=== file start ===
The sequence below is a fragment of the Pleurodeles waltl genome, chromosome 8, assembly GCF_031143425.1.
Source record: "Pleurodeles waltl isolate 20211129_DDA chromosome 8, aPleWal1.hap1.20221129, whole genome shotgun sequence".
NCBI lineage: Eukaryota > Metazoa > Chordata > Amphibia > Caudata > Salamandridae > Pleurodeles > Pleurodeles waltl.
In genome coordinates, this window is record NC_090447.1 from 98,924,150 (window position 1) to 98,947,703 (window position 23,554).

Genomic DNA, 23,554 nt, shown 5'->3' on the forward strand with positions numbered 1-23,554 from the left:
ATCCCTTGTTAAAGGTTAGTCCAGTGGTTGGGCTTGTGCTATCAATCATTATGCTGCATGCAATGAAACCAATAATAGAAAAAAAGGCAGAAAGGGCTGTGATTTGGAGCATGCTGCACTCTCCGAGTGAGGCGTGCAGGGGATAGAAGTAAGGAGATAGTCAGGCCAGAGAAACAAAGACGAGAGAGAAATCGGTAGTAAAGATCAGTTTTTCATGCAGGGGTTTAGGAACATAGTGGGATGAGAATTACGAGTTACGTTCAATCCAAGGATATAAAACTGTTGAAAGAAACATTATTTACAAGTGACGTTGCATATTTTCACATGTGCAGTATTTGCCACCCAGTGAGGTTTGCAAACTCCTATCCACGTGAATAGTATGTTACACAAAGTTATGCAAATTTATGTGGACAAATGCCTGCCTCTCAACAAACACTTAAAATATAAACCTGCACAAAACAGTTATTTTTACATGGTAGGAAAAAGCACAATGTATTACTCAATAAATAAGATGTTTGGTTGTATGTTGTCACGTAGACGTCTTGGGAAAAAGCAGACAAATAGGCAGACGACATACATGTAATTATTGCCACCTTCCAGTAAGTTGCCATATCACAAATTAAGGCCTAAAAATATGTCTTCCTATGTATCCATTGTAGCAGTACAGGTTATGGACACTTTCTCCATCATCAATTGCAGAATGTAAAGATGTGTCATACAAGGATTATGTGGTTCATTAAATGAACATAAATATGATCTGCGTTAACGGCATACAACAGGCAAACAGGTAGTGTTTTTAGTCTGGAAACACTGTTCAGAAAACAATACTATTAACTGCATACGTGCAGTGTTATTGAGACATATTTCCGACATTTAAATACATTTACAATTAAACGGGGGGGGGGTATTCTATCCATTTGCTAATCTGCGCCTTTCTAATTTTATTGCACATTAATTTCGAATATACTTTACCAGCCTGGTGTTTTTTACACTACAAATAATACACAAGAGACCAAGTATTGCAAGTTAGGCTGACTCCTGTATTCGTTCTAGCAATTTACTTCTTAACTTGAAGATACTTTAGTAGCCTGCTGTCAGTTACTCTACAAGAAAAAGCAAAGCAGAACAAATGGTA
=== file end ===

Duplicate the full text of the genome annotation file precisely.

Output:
The sequence below is a fragment of the Pleurodeles waltl genome, chromosome 8, assembly GCF_031143425.1.
Source record: "Pleurodeles waltl isolate 20211129_DDA chromosome 8, aPleWal1.hap1.20221129, whole genome shotgun sequence".
NCBI lineage: Eukaryota > Metazoa > Chordata > Amphibia > Caudata > Salamandridae > Pleurodeles > Pleurodeles waltl.
In genome coordinates, this window is record NC_090447.1 from 98,924,150 (window position 1) to 98,947,703 (window position 23,554).

Genomic DNA, 23,554 nt, shown 5'->3' on the forward strand with positions numbered 1-23,554 from the left:
ATCCCTTGTTAAAGGTTAGTCCAGTGGTTGGGCTTGTGCTATCAATCATTATGCTGCATGCAATGAAACCAATAATAGAAAAAAAGGCAGAAAGGGCTGTGATTTGGAGCATGCTGCACTCTCCGAGTGAGGCGTGCAGGGGATAGAAGTAAGGAGATAGTCAGGCCAGAGAAACAAAGACGAGAGAGAAATCGGTAGTAAAGATCAGTTTTTCATGCAGGGGTTTAGGAACATAGTGGGATGAGAATTACGAGTTACGTTCAATCCAAGGATATAAAACTGTTGAAAGAAACATTATTTACAAGTGACGTTGCATATTTTCACATGTGCAGTATTTGCCACCCAGTGAGGTTTGCAAACTCCTATCCACGTGAATAGTATGTTACACAAAGTTATGCAAATTTATGTGGACAAATGCCTGCCTCTCAACAAACACTTAAAATATAAACCTGCACAAAACAGTTATTTTTACATGGTAGGAAAAAGCACAATGTATTACTCAATAAATAAGATGTTTGGTTGTATGTTGTCACGTAGACGTCTTGGGAAAAAGCAGACAAATAGGCAGACGACATACATGTAATTATTGCCACCTTCCAGTAAGTTGCCATATCACAAATTAAGGCCTAAAAATATGTCTTCCTATGTATCCATTGTAGCAGTACAGGTTATGGACACTTTCTCCATCATCAATTGCAGAATGTAAAGATGTGTCATACAAGGATTATGTGGTTCATTAAATGAACATAAATATGATCTGCGTTAACGGCATACAACAGGCAAACAGGTAGTGTTTTTAGTCTGGAAACACTGTTCAGAAAACAATACTATTAACTGCATACGTGCAGTGTTATTGAGACATATTTCCGACATTTAAATACATTTACAATTAAACGGGGGGGGGGTATTCTATCCATTTGCTAATCTGCGCCTTTCTAATTTTATTGCACATTAATTTCGAATATACTTTACCAGCCTGGTGTTTTTTACACTACAAATAATACACAAGAGACCAAGTATTGCAAGTTAGGCTGACTCCTGTATTCGTTCTAGCAATTTACTTCTTAACTTGAAGATACTTTAGTAGCCTGCTGTCAGTTACTCTACAAGAAAAAGCAAAGCAGAACAAATGGTA